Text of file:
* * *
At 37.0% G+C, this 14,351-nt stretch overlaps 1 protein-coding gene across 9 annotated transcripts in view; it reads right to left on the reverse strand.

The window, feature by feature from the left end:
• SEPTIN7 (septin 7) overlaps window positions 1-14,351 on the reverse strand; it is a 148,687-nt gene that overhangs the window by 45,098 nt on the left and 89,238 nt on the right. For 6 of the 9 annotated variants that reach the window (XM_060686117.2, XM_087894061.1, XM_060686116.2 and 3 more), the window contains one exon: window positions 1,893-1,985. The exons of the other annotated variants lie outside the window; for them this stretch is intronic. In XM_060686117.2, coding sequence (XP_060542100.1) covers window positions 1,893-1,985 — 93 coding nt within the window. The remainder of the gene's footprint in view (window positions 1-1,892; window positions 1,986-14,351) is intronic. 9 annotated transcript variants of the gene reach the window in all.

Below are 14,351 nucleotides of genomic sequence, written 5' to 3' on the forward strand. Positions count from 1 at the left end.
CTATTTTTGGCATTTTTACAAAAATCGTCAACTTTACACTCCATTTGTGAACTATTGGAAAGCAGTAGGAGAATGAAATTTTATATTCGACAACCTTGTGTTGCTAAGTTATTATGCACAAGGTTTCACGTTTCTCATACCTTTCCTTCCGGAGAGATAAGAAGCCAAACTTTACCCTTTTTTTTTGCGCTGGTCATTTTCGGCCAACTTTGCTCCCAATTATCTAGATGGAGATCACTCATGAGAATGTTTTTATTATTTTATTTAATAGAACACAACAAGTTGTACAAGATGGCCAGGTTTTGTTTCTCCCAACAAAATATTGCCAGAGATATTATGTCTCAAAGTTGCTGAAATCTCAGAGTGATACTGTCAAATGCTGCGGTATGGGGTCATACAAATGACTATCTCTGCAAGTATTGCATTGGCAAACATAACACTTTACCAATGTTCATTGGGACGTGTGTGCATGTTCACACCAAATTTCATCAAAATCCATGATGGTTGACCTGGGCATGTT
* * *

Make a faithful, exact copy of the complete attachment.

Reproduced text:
At 37.0% G+C, this 14,351-nt stretch overlaps 1 protein-coding gene across 9 annotated transcripts in view; it reads right to left on the reverse strand.

The window, feature by feature from the left end:
• SEPTIN7 (septin 7) overlaps window positions 1-14,351 on the reverse strand; it is a 148,687-nt gene that overhangs the window by 45,098 nt on the left and 89,238 nt on the right. For 6 of the 9 annotated variants that reach the window (XM_060686117.2, XM_087894061.1, XM_060686116.2 and 3 more), the window contains one exon: window positions 1,893-1,985. The exons of the other annotated variants lie outside the window; for them this stretch is intronic. In XM_060686117.2, coding sequence (XP_060542100.1) covers window positions 1,893-1,985 — 93 coding nt within the window. The remainder of the gene's footprint in view (window positions 1-1,892; window positions 1,986-14,351) is intronic. 9 annotated transcript variants of the gene reach the window in all.

Below are 14,351 nucleotides of genomic sequence, written 5' to 3' on the forward strand. Positions count from 1 at the left end.
CTATTTTTGGCATTTTTACAAAAATCGTCAACTTTACACTCCATTTGTGAACTATTGGAAAGCAGTAGGAGAATGAAATTTTATATTCGACAACCTTGTGTTGCTAAGTTATTATGCACAAGGTTTCACGTTTCTCATACCTTTCCTTCCGGAGAGATAAGAAGCCAAACTTTACCCTTTTTTTTTGCGCTGGTCATTTTCGGCCAACTTTGCTCCCAATTATCTAGATGGAGATCACTCATGAGAATGTTTTTATTATTTTATTTAATAGAACACAACAAGTTGTACAAGATGGCCAGGTTTTGTTTCTCCCAACAAAATATTGCCAGAGATATTATGTCTCAAAGTTGCTGAAATCTCAGAGTGATACTGTCAAATGCTGCGGTATGGGGTCATACAAATGACTATCTCTGCAAGTATTGCATTGGCAAACATAACACTTTACCAATGTTCATTGGGACGTGTGTGCATGTTCACACCAAATTTCATCAAAATCCATGATGGTTGACCTGGGCATGTT